If you’d like to leverage the existing functionality in IREE I’d recommend you start with IREE. At the moment it’s typical to start with HLO level when entering IREE’s flow; you can find various examples by following the Get Started pages. It’s not easy to enter IREE’s system at a random layer at the moment but we have plans to improve that and hopefully later it would also be easy to just drop in some SPIR-V code and leverage IREE’s runtime to run it and see how it performs.

OTOH, if you are interested to start with GPU level and use mlir-vulkan-runner because its simplicity, etc., you are also certainly very welcome to play with it and extend it in the way you’d like. :slight_smile:

The flow in the GPU dialect is different. We do not start out with a gpu.func at the LinAlg level. What the above code essentially would say is to run a linalg.matmul on every thread of the gpu. What you likely want is to run a linalg.matmul using all threads of the gpu.

To get closer to what you want, you would use your test input file and then transform it using mlir-opt to gpu code. I used the passes -convert-linalg-to-parallel-loops --test-gpu-greedy-parallel-loop-mapping --convert-parallel-loops-to-gpu --gpu-kernel-outlining which yields

#map0 = affine_map<()[s0, s1, s2] -> ((s0 - s1) ceildiv s2)>
#map1 = affine_map<(d0)[s0, s1] -> (d0 * s0 + s1)>


module attributes {gpu.container_module, spv.target_env = #spv.target_env<#spv.vce<v1.3, [Shader], [SPV_KHR_storage_buffer_storage_class]>, {max_compute_workgroup_invocations = 128 : i32, max_compute_workgroup_size = dense<[128, 128, 64]> : vector<3xi32>}>} {
  func @matmul(%arg0: memref<16x16xf32>, %arg1: memref<16x16xf32>, %arg2: memref<16x16xf32>) {
    %c16 = constant 16 : index
    %c0 = constant 0 : index
    %c1 = constant 1 : index
    %c1_0 = constant 1 : index
    %0 = affine.apply #map0()[%c16, %c0, %c1]
    %1 = affine.apply #map0()[%c16, %c0, %c1]
    "gpu.launch_func"(%0, %1, %c1_0, %c1_0, %c1_0, %c1_0, %arg0, %arg1, %arg2) {kernel = @matmul_kernel::@matmul_kernel} : (index, index, index, index, index, index, memref<16x16xf32>, memref<16x16xf32>, memref<16x16xf32>) -> ()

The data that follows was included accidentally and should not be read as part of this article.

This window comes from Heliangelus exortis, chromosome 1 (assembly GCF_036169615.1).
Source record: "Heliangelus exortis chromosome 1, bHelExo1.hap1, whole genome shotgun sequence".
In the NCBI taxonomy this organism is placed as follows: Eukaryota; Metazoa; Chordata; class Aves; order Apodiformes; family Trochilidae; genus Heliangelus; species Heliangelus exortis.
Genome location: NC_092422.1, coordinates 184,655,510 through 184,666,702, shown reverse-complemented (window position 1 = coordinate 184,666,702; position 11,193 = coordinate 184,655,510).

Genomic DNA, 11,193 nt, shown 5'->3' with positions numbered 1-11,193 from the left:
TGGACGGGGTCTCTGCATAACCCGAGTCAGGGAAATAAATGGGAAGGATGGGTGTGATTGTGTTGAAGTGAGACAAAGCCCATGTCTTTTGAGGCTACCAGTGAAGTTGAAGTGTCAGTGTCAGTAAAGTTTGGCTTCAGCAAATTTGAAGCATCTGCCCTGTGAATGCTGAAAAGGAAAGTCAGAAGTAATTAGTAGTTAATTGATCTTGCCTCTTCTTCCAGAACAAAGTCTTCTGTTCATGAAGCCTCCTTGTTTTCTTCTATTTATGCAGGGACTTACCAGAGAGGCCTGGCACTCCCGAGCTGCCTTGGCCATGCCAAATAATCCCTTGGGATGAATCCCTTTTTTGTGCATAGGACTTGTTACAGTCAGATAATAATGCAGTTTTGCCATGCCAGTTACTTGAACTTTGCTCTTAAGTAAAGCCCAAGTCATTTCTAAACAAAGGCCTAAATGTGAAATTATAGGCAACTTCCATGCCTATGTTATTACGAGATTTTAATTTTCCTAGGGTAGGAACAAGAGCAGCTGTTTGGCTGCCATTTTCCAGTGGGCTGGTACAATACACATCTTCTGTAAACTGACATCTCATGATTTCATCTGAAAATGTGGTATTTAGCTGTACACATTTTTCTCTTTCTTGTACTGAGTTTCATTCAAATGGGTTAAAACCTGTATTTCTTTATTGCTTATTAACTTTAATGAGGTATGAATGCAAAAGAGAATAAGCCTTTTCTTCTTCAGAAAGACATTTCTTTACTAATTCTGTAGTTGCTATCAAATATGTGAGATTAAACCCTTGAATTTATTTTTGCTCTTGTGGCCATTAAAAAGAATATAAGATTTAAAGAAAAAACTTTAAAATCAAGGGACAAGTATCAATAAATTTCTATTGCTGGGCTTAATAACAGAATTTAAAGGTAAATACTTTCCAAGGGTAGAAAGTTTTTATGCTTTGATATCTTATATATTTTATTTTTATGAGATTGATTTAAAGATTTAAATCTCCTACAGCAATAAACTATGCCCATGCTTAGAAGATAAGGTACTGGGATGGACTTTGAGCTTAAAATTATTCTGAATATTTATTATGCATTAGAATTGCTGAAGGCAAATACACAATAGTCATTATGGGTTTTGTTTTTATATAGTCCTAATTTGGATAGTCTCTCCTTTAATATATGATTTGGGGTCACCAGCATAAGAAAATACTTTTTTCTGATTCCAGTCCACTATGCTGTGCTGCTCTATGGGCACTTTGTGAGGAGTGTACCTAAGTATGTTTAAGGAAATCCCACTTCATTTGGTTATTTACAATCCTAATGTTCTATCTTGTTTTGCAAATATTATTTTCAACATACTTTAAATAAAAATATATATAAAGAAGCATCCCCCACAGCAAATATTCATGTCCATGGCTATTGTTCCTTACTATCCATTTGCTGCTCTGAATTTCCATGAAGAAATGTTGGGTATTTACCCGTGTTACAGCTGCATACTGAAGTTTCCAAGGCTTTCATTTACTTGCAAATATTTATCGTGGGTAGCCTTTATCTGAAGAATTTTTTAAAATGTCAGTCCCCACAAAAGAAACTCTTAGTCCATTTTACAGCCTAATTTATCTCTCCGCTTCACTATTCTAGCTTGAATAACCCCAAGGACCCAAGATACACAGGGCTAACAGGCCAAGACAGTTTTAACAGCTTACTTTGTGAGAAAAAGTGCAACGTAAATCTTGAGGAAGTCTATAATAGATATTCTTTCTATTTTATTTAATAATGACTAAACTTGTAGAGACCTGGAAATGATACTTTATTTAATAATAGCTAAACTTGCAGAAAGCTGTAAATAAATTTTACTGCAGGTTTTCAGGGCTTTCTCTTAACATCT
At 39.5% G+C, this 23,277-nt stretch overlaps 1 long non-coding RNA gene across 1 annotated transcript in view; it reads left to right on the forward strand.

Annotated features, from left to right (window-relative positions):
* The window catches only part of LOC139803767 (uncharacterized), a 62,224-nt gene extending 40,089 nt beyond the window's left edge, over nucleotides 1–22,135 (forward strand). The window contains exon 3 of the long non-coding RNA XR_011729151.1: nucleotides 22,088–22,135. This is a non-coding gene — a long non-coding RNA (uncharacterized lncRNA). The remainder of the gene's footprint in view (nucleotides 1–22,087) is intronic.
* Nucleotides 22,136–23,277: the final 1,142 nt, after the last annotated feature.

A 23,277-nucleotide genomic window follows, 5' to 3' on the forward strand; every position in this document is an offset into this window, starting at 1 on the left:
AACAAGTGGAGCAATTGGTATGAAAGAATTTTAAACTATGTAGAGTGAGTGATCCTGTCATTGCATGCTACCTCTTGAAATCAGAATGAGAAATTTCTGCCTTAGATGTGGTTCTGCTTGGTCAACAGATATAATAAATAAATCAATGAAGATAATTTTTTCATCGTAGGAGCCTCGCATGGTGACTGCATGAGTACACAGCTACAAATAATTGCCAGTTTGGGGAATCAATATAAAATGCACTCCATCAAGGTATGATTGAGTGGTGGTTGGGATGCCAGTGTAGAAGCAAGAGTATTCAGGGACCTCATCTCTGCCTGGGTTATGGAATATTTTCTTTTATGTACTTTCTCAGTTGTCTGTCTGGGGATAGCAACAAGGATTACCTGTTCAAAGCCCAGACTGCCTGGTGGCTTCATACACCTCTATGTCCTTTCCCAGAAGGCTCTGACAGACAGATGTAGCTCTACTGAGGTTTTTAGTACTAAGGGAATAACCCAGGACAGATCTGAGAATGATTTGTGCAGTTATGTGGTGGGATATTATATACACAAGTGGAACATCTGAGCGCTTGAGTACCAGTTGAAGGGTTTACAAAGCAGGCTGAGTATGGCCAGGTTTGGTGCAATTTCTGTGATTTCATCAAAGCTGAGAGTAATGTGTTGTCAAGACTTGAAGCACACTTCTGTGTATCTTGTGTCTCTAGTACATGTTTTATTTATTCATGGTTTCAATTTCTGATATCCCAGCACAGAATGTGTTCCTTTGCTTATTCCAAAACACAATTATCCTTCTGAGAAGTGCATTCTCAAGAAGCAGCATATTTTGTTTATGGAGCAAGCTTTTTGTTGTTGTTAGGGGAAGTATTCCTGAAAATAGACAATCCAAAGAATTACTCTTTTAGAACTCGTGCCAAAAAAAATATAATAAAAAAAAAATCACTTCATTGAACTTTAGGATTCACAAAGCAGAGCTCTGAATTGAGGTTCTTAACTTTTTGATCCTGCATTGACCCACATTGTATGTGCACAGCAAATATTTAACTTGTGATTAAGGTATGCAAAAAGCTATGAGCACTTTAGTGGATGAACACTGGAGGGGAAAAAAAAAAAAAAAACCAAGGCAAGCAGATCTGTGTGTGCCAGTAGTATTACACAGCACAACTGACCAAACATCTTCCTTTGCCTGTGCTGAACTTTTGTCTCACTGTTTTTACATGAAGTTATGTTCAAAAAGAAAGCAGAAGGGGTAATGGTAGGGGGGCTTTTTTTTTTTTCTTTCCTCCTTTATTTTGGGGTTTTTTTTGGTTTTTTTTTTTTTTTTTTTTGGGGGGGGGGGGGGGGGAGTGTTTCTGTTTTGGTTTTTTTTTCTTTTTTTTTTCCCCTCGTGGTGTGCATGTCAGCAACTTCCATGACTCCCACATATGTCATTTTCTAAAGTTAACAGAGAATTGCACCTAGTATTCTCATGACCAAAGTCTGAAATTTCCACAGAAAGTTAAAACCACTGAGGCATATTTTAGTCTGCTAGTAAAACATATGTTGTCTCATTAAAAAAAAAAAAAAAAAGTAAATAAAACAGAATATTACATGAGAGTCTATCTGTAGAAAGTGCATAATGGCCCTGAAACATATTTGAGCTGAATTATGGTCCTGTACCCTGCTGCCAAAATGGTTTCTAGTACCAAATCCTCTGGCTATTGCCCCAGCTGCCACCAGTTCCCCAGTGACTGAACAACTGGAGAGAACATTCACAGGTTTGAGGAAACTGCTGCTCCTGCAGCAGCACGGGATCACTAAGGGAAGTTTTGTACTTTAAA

return
  }
  gpu.module @matmul_kernel {
    gpu.func @matmul_kernel(%arg0: memref<16x16xf32>, %arg1: memref<16x16xf32>, %arg2: memref<16x16xf32>) kernel {
      %0 = "gpu.block_id"() {dimension = "x"} : () -> index
      %1 = "gpu.block_id"() {dimension = "y"} : () -> index
      %2 = "gpu.block_id"() {dimension = "z"} : () -> index
      %3 = "gpu.thread_id"() {dimension = "x"} : () -> index
      %4 = "gpu.thread_id"() {dimension = "y"} : () -> index
      %5 = "gpu.thread_id"() {dimension = "z"} : () -> index
      %6 = "gpu.grid_dim"() {dimension = "x"} : () -> index
      %7 = "gpu.grid_dim"() {dimension = "y"} : () -> index
      %8 = "gpu.grid_dim"() {dimension = "z"} : () -> index
      %9 = "gpu.block_dim"() {dimension = "x"} : () -> index
      %10 = "gpu.block_dim"() {dimension = "y"} : () -> index
      %11 = "gpu.block_dim"() {dimension = "z"} : () -> index
      br ^bb1
    ^bb1:  // pred: ^bb0
      %c1 = constant 1 : index
      %c0 = constant 0 : index
      %c16 = constant 16 : index
      %12 = affine.apply #map1(%0)[%c1, %c0]
      %13 = affine.apply #map1(%1)[%c1, %c0]
      scf.for %arg3 = %c0 to %c16 step %c1 {
        %14 = load %arg0[%12, %arg3] : memref<16x16xf32>
        %15 = load %arg1[%arg3, %13] : memref<16x16xf32>
        %16 = load %arg2[%12, %13] : memref<16x16xf32>
        %17 = mulf %14, %15 : f32
        %18 = addf %16, %17 : f32
        store %18, %arg2[%12, %13] : memref<16x16xf32>
      }
      gpu.return
    }
  }
}

Next step would be to do the mapping to spirv. However, when I used the --convert-gpu-to-spirv pass, I got an error about a missing abi attribute. I don’t know whether we have a pass to insert these. @antiagainst do you know?

That would be the final step using the above pipeline, too.

Hey @joker-eph, @MaheshRavishankar, thanks for reminding, I will move to the IREE community for IREE specific questions!

@MaheshRavishankar, @antiagainst, thanks for pointing out the references:

  1. IREE CPU/GPU Code Generation Pipeline
    (or) https://google.github.io/iree/design-docs/codegen-passes
  2. Progressive lowering of Matmul operation from HLO to SPIR-V
  3. Improve and demonstrate hackability at different levels of IR

It’s very useful to help me understand the IREE codegen pipeline :grin:

@antiagainst, thanks for the explanation! There are two reasons leading me to use mlir-vulkan-runner:

  1. Yes! For simplicity :wink: